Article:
The Hourglass Nebula seen by the Hubble Space Telescope. Image credit: R. Sahai and J. Trauger (JPL), the WFPC2 science team, and NASA.
The Hourglass Nebula (MyCn 18) is a young planetary nebula that is about 8,000 light-years away in the constellation Musca, 1.5° SSE of NGC 5189. According to one theory, the hourglass shape of this object is produced by the expansion of a fast stellar wind within a slowly expanding cloud which is more dense near its equator than near its poles. What appears as a bright elliptical ring in the center, and at first sight might be mistaken for an equatorially dense region, is seen on closer inspection to be a potato shaped structure with a symmetry axis dramatically different from that of the larger hourglass. The hot (110,000 K), Wolf-Rayet (WR9) star which has ejected and illuminates the nebula, and therefore might be supposed to lie at its center of symmetry, is clearly off center. Hence MyCn 18, as revealed by the Hubble Space Telescope, does not fulfill some crucial theoretical expectations.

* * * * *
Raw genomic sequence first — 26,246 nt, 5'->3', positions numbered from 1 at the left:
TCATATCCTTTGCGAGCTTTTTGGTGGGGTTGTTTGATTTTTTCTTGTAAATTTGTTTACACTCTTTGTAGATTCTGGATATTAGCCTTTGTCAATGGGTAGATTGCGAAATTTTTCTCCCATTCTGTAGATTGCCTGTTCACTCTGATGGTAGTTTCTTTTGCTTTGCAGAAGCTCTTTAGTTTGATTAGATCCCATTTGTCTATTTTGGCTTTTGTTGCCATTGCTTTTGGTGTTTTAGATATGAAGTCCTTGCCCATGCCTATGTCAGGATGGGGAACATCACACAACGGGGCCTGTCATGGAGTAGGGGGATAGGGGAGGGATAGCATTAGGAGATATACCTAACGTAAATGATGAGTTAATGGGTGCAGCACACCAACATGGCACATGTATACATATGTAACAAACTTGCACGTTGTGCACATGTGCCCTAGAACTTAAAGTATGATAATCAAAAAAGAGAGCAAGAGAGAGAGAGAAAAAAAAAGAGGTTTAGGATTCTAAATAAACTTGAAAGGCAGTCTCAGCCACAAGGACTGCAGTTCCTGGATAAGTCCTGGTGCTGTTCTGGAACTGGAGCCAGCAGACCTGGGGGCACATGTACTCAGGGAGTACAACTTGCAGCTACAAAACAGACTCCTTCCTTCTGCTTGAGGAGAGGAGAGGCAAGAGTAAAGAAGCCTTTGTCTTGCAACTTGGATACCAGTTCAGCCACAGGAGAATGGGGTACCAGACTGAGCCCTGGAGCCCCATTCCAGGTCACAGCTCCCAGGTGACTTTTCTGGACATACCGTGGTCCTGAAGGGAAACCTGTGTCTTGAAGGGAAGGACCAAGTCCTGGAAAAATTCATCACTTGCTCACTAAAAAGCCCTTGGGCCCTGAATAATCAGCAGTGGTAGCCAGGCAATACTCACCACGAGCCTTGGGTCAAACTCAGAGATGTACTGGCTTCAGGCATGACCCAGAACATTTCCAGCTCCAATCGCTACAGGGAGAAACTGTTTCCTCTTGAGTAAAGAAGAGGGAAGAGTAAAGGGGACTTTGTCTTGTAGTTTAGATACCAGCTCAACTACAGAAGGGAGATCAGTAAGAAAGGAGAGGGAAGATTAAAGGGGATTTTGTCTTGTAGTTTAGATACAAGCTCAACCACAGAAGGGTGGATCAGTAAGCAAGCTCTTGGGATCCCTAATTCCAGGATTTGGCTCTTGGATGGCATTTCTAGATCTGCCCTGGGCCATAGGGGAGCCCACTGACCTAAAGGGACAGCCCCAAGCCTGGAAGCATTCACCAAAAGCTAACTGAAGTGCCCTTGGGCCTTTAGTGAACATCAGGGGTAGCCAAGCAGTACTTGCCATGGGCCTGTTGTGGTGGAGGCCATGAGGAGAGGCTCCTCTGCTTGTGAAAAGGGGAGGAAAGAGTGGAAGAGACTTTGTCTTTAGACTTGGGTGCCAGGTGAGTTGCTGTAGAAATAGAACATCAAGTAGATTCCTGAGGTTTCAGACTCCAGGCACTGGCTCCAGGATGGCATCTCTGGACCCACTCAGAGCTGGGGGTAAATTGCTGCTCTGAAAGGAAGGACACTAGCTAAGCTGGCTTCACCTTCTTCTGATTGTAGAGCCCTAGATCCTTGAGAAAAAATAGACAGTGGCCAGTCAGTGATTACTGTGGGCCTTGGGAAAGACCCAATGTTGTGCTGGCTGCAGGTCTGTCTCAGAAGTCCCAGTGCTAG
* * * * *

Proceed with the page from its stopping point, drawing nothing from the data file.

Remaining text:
Hubble has also revealed other features in MyCn 18 that are new and unexpected. For example, there is a pair of intersecting elliptical rings in the central region which appear to be the rims of a smaller hourglass. There are the intricate patterns of the etchings on the hourglass walls. The arc-like etchings could be the remnants of discrete shells ejected from the star when it was younger, (as seen, for example, in the Egg Nebula), flow instabilities, or could result from the action of a narrow beam of matter impinging on the hourglass walls. An unseen companion star and accompanying gravitational effects may well be necessary in order to explain the structure of MyCn 18.
Note: part of the Lagoon Nebula (M6, NGC 6523) is also known as the Hourglass Nebula.
|distance||~8,000 light-years (2,400 pc)|
|position||RA 13h 39m 30s,
Dec 67° 22' 06"
|other designations||PK 307-4.1, VV66, SA2-96|